|September 15, 2016 · Volume 15, Issue 21||
OSHA has awarded $10.5 million in one-year federal safety and health training grants to 77 nonprofit organizations nationwide. The grants will provide training for workers and employers on the prevention of safety and health hazards in their workplaces, and will inform workers and employers of their rights responsibilities under the OSH Act.
OSHA's Susan Harwood Training Grants Program funds grants to nonprofit organizations, including community/faith-based groups, employer associations, labor unions, joint labor/management associations, colleges and universities. Target trainees include small-business employers and underserved vulnerable workers in high-hazard industries.
"The Susan Harwood Training Grant Program is one of the most effective ways we have for communicating with vulnerable and hard-to-reach workers in high-hazard industries who may not know how to avoid and prevent safety and health hazards in their workplaces," said Assistant Secretary of Labor for Occupational Safety and Health Dr. David Michaels.
For more information, see the news release.
OSHA Assistant Secretary Dr. David Michaels appointed Dean McKenzie as the new director of the agency's Directorate of Construction. McKenzie has been with OSHA for seven years including serving as deputy director of DOC.
McKenzie's experience in the construction field spans more than four decades. He began his career in the steel mills of Gary, Ind., as a journeyman millwright, and he worked industrial construction in Indiana, Florida, Colorado and the Caribbean. He has been a licensed general contractor, business owner, and project and operations manager.
During his years with OSHA, his accomplishments include addressing fatalities in the communication tower industry, building a strong relationship with the Advisory Committee on Construction Safety and Health, and taking a lead role in the Stand Down to Prevent Falls in Construction campaign.
"Dean has been a valuable member of the OSHA team," said Michaels. "I congratulate him on his new position, and I am confident he will continue with his forward thinking and innovative leadership in DOC."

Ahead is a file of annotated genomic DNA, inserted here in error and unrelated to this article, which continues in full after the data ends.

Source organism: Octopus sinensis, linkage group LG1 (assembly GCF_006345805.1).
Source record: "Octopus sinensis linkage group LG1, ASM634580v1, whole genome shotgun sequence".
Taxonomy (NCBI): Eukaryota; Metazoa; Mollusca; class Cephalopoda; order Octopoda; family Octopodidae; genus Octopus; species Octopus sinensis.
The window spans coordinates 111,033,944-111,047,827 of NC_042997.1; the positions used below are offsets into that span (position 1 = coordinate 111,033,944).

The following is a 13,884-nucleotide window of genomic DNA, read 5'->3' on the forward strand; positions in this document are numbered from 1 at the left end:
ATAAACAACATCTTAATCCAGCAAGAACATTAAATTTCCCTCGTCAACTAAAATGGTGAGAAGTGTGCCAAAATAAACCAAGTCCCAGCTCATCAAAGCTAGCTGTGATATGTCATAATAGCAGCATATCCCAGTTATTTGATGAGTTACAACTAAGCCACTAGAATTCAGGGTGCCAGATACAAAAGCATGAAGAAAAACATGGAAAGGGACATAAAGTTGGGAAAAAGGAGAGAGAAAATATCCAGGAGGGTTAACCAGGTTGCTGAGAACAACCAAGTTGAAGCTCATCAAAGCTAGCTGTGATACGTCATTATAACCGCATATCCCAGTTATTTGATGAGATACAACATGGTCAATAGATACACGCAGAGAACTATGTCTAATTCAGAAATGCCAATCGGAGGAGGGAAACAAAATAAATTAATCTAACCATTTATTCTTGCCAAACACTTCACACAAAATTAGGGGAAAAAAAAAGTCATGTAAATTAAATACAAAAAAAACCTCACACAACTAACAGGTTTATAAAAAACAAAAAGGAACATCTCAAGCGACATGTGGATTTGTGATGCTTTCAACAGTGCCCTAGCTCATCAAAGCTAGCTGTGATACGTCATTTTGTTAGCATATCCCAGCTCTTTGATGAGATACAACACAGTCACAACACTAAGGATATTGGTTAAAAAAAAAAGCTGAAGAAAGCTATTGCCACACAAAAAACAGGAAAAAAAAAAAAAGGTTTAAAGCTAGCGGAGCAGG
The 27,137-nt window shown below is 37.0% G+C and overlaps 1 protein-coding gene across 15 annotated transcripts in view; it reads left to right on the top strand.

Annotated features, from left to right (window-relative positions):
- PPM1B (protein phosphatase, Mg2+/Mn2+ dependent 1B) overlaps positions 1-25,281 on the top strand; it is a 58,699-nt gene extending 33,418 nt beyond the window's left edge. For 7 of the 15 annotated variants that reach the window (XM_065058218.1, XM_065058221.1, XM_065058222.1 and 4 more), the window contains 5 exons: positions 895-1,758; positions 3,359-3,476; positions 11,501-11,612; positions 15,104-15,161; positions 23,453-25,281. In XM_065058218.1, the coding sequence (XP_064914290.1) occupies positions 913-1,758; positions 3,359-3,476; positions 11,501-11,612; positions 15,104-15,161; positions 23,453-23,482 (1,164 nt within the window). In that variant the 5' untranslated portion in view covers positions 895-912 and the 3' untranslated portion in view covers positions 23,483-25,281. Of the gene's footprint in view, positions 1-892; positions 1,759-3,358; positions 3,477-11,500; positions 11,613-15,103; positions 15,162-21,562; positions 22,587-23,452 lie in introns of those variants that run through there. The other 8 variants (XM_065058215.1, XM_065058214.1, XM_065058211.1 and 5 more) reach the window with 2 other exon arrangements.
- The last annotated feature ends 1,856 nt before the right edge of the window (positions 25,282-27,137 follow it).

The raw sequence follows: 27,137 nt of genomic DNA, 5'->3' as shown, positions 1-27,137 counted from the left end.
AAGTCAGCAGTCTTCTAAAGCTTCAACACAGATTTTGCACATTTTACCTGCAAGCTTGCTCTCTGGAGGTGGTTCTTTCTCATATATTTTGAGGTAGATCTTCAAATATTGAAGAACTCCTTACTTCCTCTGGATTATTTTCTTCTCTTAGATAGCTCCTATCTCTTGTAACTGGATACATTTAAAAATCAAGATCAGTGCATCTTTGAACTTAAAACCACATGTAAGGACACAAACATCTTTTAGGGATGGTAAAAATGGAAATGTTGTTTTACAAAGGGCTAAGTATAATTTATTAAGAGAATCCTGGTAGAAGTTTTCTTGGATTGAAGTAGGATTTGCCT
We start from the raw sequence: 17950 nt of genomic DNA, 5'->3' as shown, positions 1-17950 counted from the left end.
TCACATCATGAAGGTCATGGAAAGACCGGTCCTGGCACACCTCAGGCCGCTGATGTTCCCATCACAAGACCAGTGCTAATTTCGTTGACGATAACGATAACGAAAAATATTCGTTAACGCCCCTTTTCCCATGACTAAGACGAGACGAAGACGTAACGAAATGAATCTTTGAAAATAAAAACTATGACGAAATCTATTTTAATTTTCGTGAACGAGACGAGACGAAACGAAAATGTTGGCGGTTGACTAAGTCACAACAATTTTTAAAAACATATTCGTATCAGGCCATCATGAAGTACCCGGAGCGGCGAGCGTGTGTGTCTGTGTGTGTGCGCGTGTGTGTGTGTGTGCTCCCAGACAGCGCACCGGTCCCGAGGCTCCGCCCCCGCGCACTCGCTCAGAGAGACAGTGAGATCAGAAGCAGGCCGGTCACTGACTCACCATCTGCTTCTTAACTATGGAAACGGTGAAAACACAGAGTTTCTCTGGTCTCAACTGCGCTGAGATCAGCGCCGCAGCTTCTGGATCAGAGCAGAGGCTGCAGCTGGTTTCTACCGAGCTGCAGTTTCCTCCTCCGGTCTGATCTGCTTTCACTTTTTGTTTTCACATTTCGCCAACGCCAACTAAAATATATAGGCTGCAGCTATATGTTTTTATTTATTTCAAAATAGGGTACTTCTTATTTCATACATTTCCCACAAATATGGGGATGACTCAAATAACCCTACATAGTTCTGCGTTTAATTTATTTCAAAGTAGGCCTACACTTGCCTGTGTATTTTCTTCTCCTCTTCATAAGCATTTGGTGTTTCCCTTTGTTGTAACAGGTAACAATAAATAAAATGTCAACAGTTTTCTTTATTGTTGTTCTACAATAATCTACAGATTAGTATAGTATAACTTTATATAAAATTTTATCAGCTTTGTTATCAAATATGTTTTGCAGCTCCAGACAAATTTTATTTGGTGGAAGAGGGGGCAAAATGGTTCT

In response to a worker complaint and as part of the agency's Regional Emphasis Program on Safety Hazards in the Auto Parts Industry, OSHA conducted an inspection at HP Pelzer Automotive Systems Inc. in March 2016. OSHA cited the company and Sizemore Inc., a staffing agency it employs, with 24 safety violations for fall, amputation, and electrocution hazards, including 12 repeated citations for HP Pelzer. "This is the third inspection of the HP Pelzer plant where OSHA has identified numerous hazards, many repeated, related to unsafe working conditions," said William Fulcher, OSHA's area director in the Atlanta-East Office. The two companies face a total of $704,610 in penalties, including fines of $49,884 for the staffing agency. Sizemore had approximately 300 temporary employees assigned to HP Pelzer at the time of the inspection, but terminated its contract in May 2016 for reasons including safety concerns for its employees. For more information, see the news release.
An elevator superintendent clearing debris from a soybean bin suffocated when his lifeline became entangled in an unguarded and rotating auger. OSHA's investigation of his employer, Cooperative Producers Inc., of Prosser, Neb., found several violations of the agency's grain handling standards including failure to: disconnect a subfloor auger and test atmospheric conditions in grain bins before allowing workers to enter; implement lockout/tagout procedures; and install machine guarding to avoid contact with moving machine parts. The company was issued willful and serious violations and proposed penalties of $411,540. This is the seventh time since 2011 the company has been cited for similar violations. It has been placed in the agency's Severe Violator Enforcement Program. For more information, read the news release.